Cinema Futura, the new collection edited by Mark Morris from PS Publishing, brings together a wide range of critics and authors to write a collection of essays on science fiction cinema (starting with Fritz Lang’s silent masterpiece Metropolis and finishing with James Cameron’s Avatar).
The introduction sets the tone for the book. Mark Morris insisted that the writers write about those films that they, for whatever reason, wish to champion. This results in a collection of positive and intensely personal essays. While I like snark as much as anyone, it’s refreshing to read people enthusing about something that has moved them in some way.
The the essays in this book, then, are overwhelmingly positive. Though the way that the writers may engage with their chosen film may vary slightly some of the essays (though no less personal) spend a little more time examining the context of the film and are (slightly) more academic in their tone.
I suspect that this is simply because the essays where this is the case are about older films where the readers (and writers) would have less experience of the time that they were made in. Naturally this puts a little distance between the viewer and the film: in the case of an essay about a contemporary film this doesn’t exist. Furthermore, the way that someone writes about a newer film is again going to be different. You may hold a more recent film in great esteem, but it’s unlikely that you’d be able to summon up a genuine nostalgia for something that was released within the last couple of years.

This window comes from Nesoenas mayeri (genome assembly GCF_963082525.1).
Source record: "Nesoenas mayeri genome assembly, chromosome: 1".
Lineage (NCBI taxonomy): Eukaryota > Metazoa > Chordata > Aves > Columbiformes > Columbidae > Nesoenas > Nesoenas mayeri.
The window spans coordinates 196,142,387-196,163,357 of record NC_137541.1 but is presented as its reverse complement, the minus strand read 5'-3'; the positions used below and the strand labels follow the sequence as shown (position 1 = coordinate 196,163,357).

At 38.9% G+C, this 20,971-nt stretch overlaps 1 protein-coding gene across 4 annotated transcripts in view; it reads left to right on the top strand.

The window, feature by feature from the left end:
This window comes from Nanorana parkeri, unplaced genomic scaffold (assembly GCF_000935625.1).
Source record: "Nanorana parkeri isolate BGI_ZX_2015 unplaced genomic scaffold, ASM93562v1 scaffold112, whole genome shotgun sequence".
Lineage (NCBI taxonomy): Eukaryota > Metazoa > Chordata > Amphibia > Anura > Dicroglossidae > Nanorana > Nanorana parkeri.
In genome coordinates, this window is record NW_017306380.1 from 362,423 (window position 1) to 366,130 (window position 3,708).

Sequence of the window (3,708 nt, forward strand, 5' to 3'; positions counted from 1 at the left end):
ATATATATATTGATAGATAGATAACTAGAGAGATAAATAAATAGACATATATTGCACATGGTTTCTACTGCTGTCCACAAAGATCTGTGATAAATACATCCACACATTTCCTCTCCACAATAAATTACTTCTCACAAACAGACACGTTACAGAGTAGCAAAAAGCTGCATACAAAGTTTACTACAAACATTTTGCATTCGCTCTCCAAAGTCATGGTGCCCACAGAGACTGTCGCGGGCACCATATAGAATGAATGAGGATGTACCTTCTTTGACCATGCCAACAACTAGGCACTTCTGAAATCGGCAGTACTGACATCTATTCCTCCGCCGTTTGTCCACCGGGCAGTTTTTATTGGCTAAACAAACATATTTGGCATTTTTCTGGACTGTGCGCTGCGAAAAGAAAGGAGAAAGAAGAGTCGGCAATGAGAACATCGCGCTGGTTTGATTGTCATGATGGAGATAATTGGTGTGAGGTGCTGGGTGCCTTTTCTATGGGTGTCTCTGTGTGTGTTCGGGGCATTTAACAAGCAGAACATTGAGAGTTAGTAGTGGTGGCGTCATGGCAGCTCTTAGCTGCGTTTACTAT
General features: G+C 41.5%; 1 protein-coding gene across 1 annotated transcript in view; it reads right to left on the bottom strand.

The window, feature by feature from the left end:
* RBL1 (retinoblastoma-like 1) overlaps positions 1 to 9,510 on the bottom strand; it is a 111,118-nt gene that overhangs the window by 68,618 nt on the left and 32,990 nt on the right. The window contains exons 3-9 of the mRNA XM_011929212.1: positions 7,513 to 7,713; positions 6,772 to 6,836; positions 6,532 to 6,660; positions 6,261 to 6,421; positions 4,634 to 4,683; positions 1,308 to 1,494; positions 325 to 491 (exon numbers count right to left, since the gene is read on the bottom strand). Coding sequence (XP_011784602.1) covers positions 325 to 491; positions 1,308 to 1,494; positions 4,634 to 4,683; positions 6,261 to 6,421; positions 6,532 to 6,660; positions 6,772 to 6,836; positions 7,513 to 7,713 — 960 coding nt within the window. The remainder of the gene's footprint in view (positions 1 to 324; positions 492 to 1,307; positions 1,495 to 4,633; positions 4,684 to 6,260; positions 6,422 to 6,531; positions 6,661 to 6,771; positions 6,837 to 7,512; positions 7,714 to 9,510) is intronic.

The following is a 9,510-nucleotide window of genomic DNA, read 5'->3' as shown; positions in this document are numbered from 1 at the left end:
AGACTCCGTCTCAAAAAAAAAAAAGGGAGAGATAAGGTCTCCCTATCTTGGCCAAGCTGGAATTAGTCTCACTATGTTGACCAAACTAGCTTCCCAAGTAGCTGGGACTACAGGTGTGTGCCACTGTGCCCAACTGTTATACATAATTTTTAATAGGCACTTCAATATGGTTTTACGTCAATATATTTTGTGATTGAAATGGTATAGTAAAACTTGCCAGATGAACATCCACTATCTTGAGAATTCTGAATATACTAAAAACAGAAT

Indeed, in discussing James Cameron’s Avatar, Ian Whates touches on this issue. His feeling being that something, such as Avatar, which whatever else you have to say about it, does have an innovative visual style, and needs to be seen immediately, as robbed of its context, some of its power is lost. Having said that, this is related via an anecdote about a discussion with a younger critic who felt that the 1970s film Silent Running was just a poor quality film, whilst Whates believed that, in the context of its time, it was immensely powerful.
I have to confess that I (as a younger fellow myself!) disagree. Though I don’t have the context, I actually think that in spite of Silent Running having flaws it still, along with some other 70s SF cinema, points to a different way of doing SF on film from the now almost default position of big budget no-brain action film. For me, Moon, recreates this well.
On the subject of Silent Running, though, Alastair Reynolds does point out that, while it is wrong with regard to date, and prediction, it – worryingly – does still have something to say about what we are doing to our environment and though it is removed from a cultural or artistic context (Star Wars saw to that) it isn’t devoid of interest outside of intellectual acceptance of its environmental concern.